Causes of animal extinction
Animal extinction is happening nowadays due to the multiple factors of environmental degradation. The primary cause of environmental degradation is human disturbance. Extinctions caused by human are generally considered to be are recent phenomena. When humans convert wild areas for agriculture, forestry, urban development, or water projects including dams, hydropower, and irrigation, they reduce or eliminate its usefulness as a habitat for the other species that live there. The temperature of the environmental impact varies with the cause, the habitat, the plants and animals that inhabit it.
Fragmentation of habitat carries long term environmental impacts, some of which can destroy entire ecosystem. Habitat loss poses the greatest threat to species. Some wildlife species require large land in order to meet all of their needs for food, habitat, and other resources. These animals are called area sensitive. When the environment is fragmented, the large patches of habitat no longer exist. It becomes more difficult for the wildlife to get the resources to survive. A more critical result of habitat fragmentation is land disturbance. On the other hand, natural disaster is also one of the courses of animal extinction.
Mother Nature causes environmental problems too. Things like landslides, earthquakes, tsunamis, hurricanes, and wildfires can completely decimate local plant and animal communities to the point where they can no longer function. This can either come about through physical destruction via natural disasters or by the long-term degradation of resources by the introduction of an invasive alien species to a new habitat. The latter often occurs after hurricanes, when lizards and insects are washed across small stretches of water to foreign environments.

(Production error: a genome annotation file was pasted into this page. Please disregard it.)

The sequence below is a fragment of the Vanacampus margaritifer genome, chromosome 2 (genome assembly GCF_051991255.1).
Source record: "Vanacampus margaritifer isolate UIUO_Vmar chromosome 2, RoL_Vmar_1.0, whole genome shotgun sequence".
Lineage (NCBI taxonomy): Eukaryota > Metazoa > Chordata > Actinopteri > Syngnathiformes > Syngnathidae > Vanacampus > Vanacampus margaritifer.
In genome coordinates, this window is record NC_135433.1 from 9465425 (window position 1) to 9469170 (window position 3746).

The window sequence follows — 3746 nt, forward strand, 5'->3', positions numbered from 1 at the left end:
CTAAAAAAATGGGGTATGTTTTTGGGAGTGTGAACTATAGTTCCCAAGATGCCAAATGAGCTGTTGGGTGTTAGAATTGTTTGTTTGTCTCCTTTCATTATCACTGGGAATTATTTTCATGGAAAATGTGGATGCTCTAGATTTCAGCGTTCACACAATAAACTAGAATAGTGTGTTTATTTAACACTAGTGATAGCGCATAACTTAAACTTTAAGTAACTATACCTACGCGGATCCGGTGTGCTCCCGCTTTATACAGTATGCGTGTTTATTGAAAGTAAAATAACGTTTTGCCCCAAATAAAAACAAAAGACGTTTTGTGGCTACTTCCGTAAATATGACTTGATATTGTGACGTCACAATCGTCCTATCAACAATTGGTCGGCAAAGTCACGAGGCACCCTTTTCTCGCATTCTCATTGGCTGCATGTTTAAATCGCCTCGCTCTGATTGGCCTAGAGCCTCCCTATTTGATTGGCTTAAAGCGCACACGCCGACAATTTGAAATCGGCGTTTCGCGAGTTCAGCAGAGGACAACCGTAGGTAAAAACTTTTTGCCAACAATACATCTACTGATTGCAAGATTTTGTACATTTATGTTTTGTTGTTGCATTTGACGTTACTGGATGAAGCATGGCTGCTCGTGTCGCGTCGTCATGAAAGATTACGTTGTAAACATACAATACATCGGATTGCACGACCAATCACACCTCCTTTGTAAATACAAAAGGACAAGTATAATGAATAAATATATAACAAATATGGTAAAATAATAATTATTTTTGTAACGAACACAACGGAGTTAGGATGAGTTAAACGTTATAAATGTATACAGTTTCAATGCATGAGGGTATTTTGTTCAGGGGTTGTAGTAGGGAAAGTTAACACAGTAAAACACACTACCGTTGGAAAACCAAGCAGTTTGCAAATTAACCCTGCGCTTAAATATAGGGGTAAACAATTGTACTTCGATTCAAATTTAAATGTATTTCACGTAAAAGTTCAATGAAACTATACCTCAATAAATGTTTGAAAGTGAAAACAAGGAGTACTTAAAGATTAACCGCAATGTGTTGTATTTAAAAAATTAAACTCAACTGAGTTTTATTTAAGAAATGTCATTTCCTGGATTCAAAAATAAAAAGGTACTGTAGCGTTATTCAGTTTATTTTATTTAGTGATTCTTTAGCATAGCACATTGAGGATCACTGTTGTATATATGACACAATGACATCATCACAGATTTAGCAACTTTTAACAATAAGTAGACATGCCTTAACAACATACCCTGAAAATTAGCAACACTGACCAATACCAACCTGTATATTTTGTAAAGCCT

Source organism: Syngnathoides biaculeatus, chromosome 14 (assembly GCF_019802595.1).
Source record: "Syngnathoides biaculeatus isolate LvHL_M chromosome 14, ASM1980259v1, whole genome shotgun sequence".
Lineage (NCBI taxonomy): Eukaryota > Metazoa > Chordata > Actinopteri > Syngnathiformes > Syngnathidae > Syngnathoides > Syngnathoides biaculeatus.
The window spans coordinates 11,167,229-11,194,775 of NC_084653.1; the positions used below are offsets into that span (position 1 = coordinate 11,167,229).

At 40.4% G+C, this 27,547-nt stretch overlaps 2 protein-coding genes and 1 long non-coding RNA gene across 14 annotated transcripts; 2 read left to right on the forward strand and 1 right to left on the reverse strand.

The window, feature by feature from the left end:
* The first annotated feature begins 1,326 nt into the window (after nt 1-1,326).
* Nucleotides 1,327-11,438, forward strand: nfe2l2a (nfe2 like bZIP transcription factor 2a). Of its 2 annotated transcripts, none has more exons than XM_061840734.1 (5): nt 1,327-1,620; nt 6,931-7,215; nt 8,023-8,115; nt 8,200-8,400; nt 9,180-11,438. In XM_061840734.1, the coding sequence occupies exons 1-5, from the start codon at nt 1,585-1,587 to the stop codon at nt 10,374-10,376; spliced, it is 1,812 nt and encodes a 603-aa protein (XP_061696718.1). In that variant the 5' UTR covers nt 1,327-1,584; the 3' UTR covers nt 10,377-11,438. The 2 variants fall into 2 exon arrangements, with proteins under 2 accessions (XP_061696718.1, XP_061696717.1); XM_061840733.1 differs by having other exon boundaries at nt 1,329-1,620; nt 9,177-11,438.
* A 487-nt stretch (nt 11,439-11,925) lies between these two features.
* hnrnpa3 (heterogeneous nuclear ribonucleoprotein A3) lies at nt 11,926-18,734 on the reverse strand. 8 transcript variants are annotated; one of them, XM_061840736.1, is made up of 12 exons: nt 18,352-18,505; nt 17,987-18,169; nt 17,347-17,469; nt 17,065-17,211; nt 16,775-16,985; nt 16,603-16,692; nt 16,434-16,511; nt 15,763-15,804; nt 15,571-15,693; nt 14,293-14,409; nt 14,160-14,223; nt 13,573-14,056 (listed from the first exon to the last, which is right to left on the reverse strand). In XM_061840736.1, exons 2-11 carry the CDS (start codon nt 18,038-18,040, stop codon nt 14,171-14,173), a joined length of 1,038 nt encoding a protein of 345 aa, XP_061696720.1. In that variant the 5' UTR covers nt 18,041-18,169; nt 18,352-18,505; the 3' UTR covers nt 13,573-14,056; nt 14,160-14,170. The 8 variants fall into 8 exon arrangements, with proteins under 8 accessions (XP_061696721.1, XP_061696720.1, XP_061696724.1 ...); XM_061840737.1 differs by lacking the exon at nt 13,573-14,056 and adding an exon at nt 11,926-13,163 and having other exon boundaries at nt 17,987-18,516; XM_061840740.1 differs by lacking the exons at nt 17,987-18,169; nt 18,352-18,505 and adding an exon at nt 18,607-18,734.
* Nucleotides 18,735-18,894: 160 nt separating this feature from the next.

Sometimes, the environment cannot keep up with the new species, and degradation can occur. Acid rain is also normally occurs when sulphur dioxide from coal plant emission combines with moisture present in the air. A chemical reaction creates the acid rain. Acid rain can be acidity and pollute lakes and streams. According to the U. S. Environmental Protection Agency (EPA), if enough acid rain falls in a given environment, it can acidify the water or soil to a point where no life can be sustained. Plants die off. The animals that depend upon them disappear. The condition of the environment deteriorates.
The third major reason of endangerment and extinction is poaching and commercial hunting. A poacher is someone who hunts and kills rare animals for profit. Often times an animal is killed in such a vicious way that it not only cruel but inhumane as well. Poachers do not hunt for food or for legal side game hunting. They will kill and decimation often times for one small part of the animal that they can sell on the Black Market. Elephants are hunted solely for their tusks which are made out of ivory, an extremely valuable material that is often used to make several different kinds of art or jewelry.